Challenge Week 25: Viridiana

Out of the handful of Buñuel films I’ve seen, I’ve really liked some and been totally baffled by others, but I rarely feel like I totally *get* them on a first watch. In one sense, Viridiana feels a little more straight-forward – it doesn’t have the overtly surrealist flair of Un chien andalou or The Discreet Charm of the Bourgeoisie, nor the formal experimentation of That Obscure Object of Desire. That said, it’s meant to be a “satire” and a “religious comedy” and I’m sure I didn’t get all the nuances of that aspect of the film.

Viridiana is a novitiate about to take her vows when she gets invited to her uncle’s for a final visit; she doesn’t want to go, but her mother superior insists. While there, her uncle asks her to marry him, then almost rapes her, and that’s only the first section of the movie. The second section has her trying to help out a bunch of poor, diseased, and indigent folks and getting the opposite of thanks in return (and another rape attempt). If ever there were an argument for staying in the nunnery, this seems like it, but I’m not at all sure that’s what Buñuel was going for! There are a lot more religious aspects to the film, including a Sermon on the Mount-esque prayer session with Viridiana, and notably a Last Supper recreation with all the outcasts, so there’s something deeper than my admittedly sleepy first watch could grasp. Something I’ll have to read up on and rewatch with fresher eyes.

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Anyway, despite not totally “getting it”, I did find the film quite watchable and even enjoyable despite the terrible things that happen to this woman. The cinematography and art direction are lovely, and lead actress Silvia Pinal is very effective at her shift from idealistic but wary innocence to complete loss of illusions and hope. The men around her give Polanski’s cast of misogynists in Repulsion a run for the creepster gold medal, and the only other woman given much time, the uncle’s long-time housekeeper, is fairly diabolical, thwarting expectations that she’d be on our heroine’s side (my expectations, anyway…). The film also adds an example to Buñuel’s apparent fascination with dinner parties gone awry.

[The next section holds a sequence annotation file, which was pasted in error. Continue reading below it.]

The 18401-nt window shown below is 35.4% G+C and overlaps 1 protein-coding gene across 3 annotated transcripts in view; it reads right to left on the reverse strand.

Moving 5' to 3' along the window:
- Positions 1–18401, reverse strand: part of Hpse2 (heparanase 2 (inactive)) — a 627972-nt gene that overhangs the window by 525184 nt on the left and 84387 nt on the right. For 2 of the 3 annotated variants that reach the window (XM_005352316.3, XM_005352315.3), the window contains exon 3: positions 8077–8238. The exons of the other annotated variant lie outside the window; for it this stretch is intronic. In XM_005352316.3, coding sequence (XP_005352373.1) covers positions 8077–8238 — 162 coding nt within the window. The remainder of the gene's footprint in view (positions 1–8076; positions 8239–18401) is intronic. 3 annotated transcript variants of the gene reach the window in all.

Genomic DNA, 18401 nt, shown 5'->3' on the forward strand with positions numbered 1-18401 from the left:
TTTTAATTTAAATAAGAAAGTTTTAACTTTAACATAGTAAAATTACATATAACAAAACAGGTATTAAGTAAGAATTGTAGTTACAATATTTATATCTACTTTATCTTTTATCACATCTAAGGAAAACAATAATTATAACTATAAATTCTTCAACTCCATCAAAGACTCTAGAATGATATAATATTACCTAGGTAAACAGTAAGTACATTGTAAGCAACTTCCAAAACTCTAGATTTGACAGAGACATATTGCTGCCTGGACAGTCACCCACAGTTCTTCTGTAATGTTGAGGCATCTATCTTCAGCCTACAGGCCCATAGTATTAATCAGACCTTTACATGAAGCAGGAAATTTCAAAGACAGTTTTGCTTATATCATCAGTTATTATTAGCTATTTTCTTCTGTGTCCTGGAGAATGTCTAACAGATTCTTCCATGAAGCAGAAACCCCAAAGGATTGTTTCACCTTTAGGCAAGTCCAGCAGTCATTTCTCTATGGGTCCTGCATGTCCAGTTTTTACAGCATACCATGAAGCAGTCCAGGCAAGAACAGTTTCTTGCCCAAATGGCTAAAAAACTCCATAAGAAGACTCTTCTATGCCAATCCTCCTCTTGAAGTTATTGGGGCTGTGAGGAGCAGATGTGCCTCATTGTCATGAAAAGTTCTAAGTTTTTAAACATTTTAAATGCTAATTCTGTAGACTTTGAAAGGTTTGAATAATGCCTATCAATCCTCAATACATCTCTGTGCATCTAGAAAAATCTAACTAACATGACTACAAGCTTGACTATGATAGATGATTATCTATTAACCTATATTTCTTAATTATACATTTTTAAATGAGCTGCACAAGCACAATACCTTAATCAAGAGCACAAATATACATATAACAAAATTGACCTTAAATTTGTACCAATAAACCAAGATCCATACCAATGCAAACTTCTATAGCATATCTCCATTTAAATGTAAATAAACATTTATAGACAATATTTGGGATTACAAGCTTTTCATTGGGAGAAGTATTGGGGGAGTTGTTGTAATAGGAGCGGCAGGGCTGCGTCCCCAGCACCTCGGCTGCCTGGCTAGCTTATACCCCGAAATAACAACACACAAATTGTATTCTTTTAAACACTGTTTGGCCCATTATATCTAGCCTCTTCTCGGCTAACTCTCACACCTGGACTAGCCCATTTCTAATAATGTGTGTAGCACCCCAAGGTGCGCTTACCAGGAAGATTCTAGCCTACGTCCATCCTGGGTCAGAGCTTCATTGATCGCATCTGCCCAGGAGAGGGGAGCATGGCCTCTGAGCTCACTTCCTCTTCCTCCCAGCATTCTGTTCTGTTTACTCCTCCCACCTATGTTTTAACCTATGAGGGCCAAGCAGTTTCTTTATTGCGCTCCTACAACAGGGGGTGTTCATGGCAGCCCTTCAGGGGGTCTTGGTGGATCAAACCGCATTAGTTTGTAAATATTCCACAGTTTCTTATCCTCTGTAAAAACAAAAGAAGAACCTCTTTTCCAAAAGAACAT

There’s a lot of texture and intriguing interplay to the film, and while the underlying meaning may baffle me, the experience pleased me more than most Buñuels. (For reference, The Exterminating Angel and Belle de jour are the two I actively like.)

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Stats and stuff…

1961, Spain/Mexico
directed by Luis Buñuel, written by Julio Alejandro and Luis Buñuel
starring Silvia Pinal, Francisco Rabal, Fernando Rey, Jose Calvo, Margarita Lozano

I’m ranking all my Challenge films on Flickchart (as I do all the films I see), a movie-ranking website that asks you to choose your favorite between two movies until it builds a ranked list of your favorites. Just for fun, I will average out the rankings and keep a running tally of whose recommendations rank the highest. When you add a film to Flickchart, it pits it against films already on your chart to see where it should fall. Here’s how Viridiana entered my chart:

Viridiana > The Ugly Dachshund
Viridiana > Johnny Tremain
Viridiana < Magnolia
Viridiana < Old Yeller
Viridiana < Rope
Viridiana < Rachel Getting Married
Viridiana < The Garden of the Finzi-Continis
Viridiana < Dr. Jekyll and Mr. Hyde (1931)
Viridiana > Kill List
Viridiana > On the Waterfront
Viridiana < The Kid Brother

Final #904 out of 3662 films on my chart (75%)

It is now my #3 Luis Buñuel film, my #26 Black Comedy, my #4 Religious Comedy, my #42 Satire, my #19 Spanish Language Film, and my #13 film of 1961.

Viridiana was recommended by Josh Haysom, a friend from the Flickcharters group on Facebook.

A few more screenshots…

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